We’ve known for some time that the Greenland ice sheet is melting. worryingly fast. But a new study from Northwestern University and the University of Copenhagen has found that Greenland’s thousands of peripheral glaciers have entered a new and widespread state of rapid withdrawal.
In their research, the team used satellite images and rarely seen historic aerial photographs of the Greenland coast, to map the thousands of glaciers that are not part of the island’s vast central ice sheet. To complete the study, the researchers removed terrain distortion and used georeferencing techniques to identify the exact locations where the photographs were taken. This unique data allowed researchers to document and compare more than a thousand glaciers and the way they have changed over the past 130 years.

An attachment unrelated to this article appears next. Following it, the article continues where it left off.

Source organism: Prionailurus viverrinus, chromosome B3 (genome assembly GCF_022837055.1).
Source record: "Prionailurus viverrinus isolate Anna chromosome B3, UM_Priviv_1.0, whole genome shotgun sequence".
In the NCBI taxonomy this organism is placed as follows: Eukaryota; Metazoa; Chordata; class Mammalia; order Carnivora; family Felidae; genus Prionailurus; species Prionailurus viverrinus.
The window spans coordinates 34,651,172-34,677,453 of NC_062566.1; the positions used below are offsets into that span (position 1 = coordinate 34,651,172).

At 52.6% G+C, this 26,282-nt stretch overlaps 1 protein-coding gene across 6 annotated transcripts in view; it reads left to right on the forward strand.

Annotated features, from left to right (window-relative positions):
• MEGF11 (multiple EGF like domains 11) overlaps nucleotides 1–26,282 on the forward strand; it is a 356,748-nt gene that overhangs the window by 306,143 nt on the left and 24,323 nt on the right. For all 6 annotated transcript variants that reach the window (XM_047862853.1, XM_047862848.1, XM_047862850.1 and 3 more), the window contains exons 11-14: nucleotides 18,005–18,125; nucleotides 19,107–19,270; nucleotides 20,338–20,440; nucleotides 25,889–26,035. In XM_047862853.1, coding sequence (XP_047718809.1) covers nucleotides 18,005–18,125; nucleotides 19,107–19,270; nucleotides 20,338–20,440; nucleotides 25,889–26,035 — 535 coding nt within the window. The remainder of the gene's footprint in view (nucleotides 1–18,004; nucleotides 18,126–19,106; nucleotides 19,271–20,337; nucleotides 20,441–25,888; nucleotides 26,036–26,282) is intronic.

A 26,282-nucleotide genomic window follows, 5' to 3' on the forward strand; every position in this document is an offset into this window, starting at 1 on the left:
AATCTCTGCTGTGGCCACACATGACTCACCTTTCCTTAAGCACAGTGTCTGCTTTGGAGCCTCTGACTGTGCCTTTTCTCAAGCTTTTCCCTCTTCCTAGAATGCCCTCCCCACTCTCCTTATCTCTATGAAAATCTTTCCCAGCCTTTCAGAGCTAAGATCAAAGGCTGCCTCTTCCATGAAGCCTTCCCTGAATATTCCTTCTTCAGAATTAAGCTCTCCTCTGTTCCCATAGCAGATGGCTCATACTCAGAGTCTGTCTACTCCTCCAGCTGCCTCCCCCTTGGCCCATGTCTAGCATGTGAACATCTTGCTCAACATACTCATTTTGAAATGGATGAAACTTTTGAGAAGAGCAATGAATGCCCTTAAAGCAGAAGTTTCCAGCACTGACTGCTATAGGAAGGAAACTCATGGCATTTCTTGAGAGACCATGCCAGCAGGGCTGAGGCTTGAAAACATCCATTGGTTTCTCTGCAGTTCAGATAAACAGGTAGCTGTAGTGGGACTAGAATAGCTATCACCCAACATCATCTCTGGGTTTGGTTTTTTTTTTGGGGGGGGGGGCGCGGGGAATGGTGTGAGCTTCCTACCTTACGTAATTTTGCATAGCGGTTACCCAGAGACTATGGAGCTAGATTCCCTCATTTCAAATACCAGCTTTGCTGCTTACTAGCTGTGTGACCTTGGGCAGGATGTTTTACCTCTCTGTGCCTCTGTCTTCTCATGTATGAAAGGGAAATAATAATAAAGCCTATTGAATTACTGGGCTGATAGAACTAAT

According Yarrow Axford, lead author of the Northwestern study, some of the historic photographs were taken from open-cockpit aircraft during early Greenland mapping missions. “Those old photographs expand the data set before the satellite era, when widespread observations of the cryosphere They are rare. “It is quite extraordinary that we can now provide long-term records for hundreds of glaciers, finally giving us the opportunity to document the response of Greenland glaciers to climate change for more than a century.”
The multi-year study has concluded that the rate of glacier retreat has doubled since 2000, and that rising air and ocean temperatures due to human induced climate change is the reason for this negative record. “Our activities over the next two decades will greatly affect these glaciers. “Every little increase in temperature really matters,” he said. Laura Larocathe first author of the study.